“So there’s this planet—doesn’t exist now, sort of imploded about two million years ago,” Jack was saying, as Ianto agreeably listened and nodded in the right places, “but thing about it was that the ground was very unstable and always falling in, so they had to live in the clouds. Not clouds like here on Earth, but these big blue-purple swirls that stretched on for miles and miles…”
It wasn’t until Jack had rambled on about the planet that lived in the clouds for a good ten minutes that Ianto shifted his injured hand and noticed that the bandages had gone crimson.
“Jack,” he said slowly, laying his good hand on Jack’s chest without taking his eyes off the very, very red bandage on his hand.
“—they’d urinate through these little holes in the—oh shit.”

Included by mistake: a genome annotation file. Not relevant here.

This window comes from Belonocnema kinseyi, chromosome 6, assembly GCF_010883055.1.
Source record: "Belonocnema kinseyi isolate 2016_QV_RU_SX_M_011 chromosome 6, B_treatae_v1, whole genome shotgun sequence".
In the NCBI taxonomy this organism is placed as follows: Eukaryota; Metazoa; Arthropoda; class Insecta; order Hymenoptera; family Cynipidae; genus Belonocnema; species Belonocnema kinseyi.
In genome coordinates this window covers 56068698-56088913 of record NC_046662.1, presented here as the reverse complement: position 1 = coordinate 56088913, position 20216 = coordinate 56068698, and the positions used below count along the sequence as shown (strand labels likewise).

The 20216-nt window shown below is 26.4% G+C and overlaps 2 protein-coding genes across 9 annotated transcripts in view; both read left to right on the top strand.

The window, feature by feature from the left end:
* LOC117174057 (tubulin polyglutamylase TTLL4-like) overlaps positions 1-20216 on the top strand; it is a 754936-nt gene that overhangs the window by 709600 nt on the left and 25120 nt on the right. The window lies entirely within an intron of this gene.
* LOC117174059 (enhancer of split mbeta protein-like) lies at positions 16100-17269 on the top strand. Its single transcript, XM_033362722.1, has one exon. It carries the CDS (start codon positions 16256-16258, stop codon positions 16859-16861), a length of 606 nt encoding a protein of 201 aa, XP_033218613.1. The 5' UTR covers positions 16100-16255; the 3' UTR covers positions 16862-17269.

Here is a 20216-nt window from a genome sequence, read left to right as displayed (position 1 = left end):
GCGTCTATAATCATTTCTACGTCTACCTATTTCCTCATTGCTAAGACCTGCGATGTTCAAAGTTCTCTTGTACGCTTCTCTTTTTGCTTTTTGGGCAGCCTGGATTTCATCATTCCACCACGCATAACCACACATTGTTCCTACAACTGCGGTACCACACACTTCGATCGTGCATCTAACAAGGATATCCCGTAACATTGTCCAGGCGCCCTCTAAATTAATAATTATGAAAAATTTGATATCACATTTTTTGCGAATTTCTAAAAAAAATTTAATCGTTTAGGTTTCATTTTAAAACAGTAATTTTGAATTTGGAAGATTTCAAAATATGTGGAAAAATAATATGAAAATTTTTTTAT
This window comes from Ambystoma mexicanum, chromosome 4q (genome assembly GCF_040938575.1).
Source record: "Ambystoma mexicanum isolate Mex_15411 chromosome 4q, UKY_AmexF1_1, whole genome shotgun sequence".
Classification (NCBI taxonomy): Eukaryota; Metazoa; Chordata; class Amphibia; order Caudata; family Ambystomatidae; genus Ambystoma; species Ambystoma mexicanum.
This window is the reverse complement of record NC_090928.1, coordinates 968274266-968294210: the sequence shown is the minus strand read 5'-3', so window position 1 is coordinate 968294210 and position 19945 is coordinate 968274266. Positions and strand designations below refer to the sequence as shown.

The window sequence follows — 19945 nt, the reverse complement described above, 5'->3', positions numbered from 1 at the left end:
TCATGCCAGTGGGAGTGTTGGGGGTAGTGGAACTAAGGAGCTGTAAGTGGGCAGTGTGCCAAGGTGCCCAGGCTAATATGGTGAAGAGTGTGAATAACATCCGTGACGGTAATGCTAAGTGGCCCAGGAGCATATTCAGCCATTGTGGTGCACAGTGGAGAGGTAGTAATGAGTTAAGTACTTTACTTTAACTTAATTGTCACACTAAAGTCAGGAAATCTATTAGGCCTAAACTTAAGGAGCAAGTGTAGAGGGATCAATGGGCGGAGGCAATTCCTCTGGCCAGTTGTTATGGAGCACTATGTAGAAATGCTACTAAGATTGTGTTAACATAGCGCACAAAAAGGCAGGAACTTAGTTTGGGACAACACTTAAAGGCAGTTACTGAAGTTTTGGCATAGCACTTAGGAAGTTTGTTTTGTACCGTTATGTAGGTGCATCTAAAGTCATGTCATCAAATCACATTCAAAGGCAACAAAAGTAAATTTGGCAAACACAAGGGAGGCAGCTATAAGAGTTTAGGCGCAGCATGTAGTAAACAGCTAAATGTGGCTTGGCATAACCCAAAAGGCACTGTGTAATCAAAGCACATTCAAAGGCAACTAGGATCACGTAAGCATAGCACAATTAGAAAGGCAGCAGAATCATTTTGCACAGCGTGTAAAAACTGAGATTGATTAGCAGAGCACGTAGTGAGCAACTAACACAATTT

Slowly, Ianto nodded.
None of the stitches had popped, so thankfully they didn’t have to call Owen in. Ianto carefully wiped away the blood, let Jack wrap it with new bandages, and deciding the throbbing pain wasn’t quite bad enough to warrant a tablet.
“Oh, thank God,” Tosh said, when Ianto walked into the Hub. “I’m really sorry, I know it was your day off, but—”
Ianto managed a tight smile. “It’s all right. I’ve come to expect that my ‘days’ off actually mean four to twelve hours off, if I’m lucky.”
Tosh still looked slightly guilty from her computer. “I really am sorry.”
“It’s all right,” Ianto repeated, smile tightening a little more. He took the steps up to Tosh’s station, briefly glancing up to see that the lights in Jack’s office were off. He was either off brooding or out on a Rift alert by himself.